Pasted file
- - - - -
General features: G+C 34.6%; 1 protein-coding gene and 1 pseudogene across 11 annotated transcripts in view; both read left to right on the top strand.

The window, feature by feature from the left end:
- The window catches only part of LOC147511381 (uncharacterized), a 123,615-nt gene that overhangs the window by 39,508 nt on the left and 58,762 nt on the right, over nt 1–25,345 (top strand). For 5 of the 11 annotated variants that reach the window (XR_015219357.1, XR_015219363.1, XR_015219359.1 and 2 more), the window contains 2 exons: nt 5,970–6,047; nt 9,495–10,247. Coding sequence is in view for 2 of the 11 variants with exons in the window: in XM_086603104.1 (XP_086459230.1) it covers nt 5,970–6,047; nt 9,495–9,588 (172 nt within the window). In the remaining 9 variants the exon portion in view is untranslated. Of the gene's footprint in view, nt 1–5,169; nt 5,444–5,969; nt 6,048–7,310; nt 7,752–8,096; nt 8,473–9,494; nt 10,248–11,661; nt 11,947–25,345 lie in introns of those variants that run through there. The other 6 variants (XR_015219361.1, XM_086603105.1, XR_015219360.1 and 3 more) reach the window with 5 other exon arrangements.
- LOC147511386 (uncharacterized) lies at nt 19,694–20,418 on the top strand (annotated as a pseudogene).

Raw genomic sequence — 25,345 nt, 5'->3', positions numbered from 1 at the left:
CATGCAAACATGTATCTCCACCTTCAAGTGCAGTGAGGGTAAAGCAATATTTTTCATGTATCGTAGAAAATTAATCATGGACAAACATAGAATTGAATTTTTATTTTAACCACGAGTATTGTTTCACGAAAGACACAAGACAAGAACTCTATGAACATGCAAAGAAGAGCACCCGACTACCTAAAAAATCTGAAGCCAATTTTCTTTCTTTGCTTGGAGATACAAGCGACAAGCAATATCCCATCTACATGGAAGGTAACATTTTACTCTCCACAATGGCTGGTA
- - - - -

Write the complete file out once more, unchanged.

General features: G+C 34.6%; 1 protein-coding gene and 1 pseudogene across 11 annotated transcripts in view; both read left to right on the top strand.

The window, feature by feature from the left end:
- The window catches only part of LOC147511381 (uncharacterized), a 123,615-nt gene that overhangs the window by 39,508 nt on the left and 58,762 nt on the right, over nt 1–25,345 (top strand). For 5 of the 11 annotated variants that reach the window (XR_015219357.1, XR_015219363.1, XR_015219359.1 and 2 more), the window contains 2 exons: nt 5,970–6,047; nt 9,495–10,247. Coding sequence is in view for 2 of the 11 variants with exons in the window: in XM_086603104.1 (XP_086459230.1) it covers nt 5,970–6,047; nt 9,495–9,588 (172 nt within the window). In the remaining 9 variants the exon portion in view is untranslated. Of the gene's footprint in view, nt 1–5,169; nt 5,444–5,969; nt 6,048–7,310; nt 7,752–8,096; nt 8,473–9,494; nt 10,248–11,661; nt 11,947–25,345 lie in introns of those variants that run through there. The other 6 variants (XR_015219361.1, XM_086603105.1, XR_015219360.1 and 3 more) reach the window with 5 other exon arrangements.
- LOC147511386 (uncharacterized) lies at nt 19,694–20,418 on the top strand (annotated as a pseudogene).

Raw genomic sequence — 25,345 nt, 5'->3', positions numbered from 1 at the left:
CATGCAAACATGTATCTCCACCTTCAAGTGCAGTGAGGGTAAAGCAATATTTTTCATGTATCGTAGAAAATTAATCATGGACAAACATAGAATTGAATTTTTATTTTAACCACGAGTATTGTTTCACGAAAGACACAAGACAAGAACTCTATGAACATGCAAAGAAGAGCACCCGACTACCTAAAAAATCTGAAGCCAATTTTCTTTCTTTGCTTGGAGATACAAGCGACAAGCAATATCCCATCTACATGGAAGGTAACATTTTACTCTCCACAATGGCTGGTA